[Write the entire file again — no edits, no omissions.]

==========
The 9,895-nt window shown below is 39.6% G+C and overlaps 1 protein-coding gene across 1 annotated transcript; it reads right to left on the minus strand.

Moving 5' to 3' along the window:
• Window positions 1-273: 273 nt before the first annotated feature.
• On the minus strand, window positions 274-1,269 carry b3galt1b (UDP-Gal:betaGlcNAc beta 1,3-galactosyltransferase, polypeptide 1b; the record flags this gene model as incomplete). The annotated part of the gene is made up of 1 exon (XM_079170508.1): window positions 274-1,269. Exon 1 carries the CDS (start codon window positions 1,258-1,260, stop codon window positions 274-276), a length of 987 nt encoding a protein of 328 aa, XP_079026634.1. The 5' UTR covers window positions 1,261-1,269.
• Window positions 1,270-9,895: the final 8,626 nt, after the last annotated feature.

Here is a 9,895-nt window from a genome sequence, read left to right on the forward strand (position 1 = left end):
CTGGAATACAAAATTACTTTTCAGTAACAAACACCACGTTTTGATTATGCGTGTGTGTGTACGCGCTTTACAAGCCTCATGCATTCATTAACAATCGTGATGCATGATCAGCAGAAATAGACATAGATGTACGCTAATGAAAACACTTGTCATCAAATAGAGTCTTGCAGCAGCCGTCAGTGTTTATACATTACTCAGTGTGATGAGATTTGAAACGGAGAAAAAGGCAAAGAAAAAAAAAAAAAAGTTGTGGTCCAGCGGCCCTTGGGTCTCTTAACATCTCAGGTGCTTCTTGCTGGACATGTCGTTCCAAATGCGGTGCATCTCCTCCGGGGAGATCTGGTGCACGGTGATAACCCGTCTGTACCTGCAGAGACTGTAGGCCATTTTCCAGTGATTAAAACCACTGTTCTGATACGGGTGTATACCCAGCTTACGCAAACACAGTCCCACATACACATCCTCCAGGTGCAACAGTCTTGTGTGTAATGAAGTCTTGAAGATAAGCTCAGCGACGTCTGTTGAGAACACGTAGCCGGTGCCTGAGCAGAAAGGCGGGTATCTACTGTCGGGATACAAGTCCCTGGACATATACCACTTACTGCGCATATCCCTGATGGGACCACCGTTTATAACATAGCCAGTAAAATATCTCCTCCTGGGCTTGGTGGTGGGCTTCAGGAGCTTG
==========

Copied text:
The 9,895-nt window shown below is 39.6% G+C and overlaps 1 protein-coding gene across 1 annotated transcript; it reads right to left on the minus strand.

Moving 5' to 3' along the window:
• Window positions 1-273: 273 nt before the first annotated feature.
• On the minus strand, window positions 274-1,269 carry b3galt1b (UDP-Gal:betaGlcNAc beta 1,3-galactosyltransferase, polypeptide 1b; the record flags this gene model as incomplete). The annotated part of the gene is made up of 1 exon (XM_079170508.1): window positions 274-1,269. Exon 1 carries the CDS (start codon window positions 1,258-1,260, stop codon window positions 274-276), a length of 987 nt encoding a protein of 328 aa, XP_079026634.1. The 5' UTR covers window positions 1,261-1,269.
• Window positions 1,270-9,895: the final 8,626 nt, after the last annotated feature.

Here is a 9,895-nt window from a genome sequence, read left to right on the forward strand (position 1 = left end):
CTGGAATACAAAATTACTTTTCAGTAACAAACACCACGTTTTGATTATGCGTGTGTGTGTACGCGCTTTACAAGCCTCATGCATTCATTAACAATCGTGATGCATGATCAGCAGAAATAGACATAGATGTACGCTAATGAAAACACTTGTCATCAAATAGAGTCTTGCAGCAGCCGTCAGTGTTTATACATTACTCAGTGTGATGAGATTTGAAACGGAGAAAAAGGCAAAGAAAAAAAAAAAAAAGTTGTGGTCCAGCGGCCCTTGGGTCTCTTAACATCTCAGGTGCTTCTTGCTGGACATGTCGTTCCAAATGCGGTGCATCTCCTCCGGGGAGATCTGGTGCACGGTGATAACCCGTCTGTACCTGCAGAGACTGTAGGCCATTTTCCAGTGATTAAAACCACTGTTCTGATACGGGTGTATACCCAGCTTACGCAAACACAGTCCCACATACACATCCTCCAGGTGCAACAGTCTTGTGTGTAATGAAGTCTTGAAGATAAGCTCAGCGACGTCTGTTGAGAACACGTAGCCGGTGCCTGAGCAGAAAGGCGGGTATCTACTGTCGGGATACAAGTCCCTGGACATATACCACTTACTGCGCATATCCCTGATGGGACCACCGTTTATAACATAGCCAGTAAAATATCTCCTCCTGGGCTTGGTGGTGGGCTTCAGGAGCTTG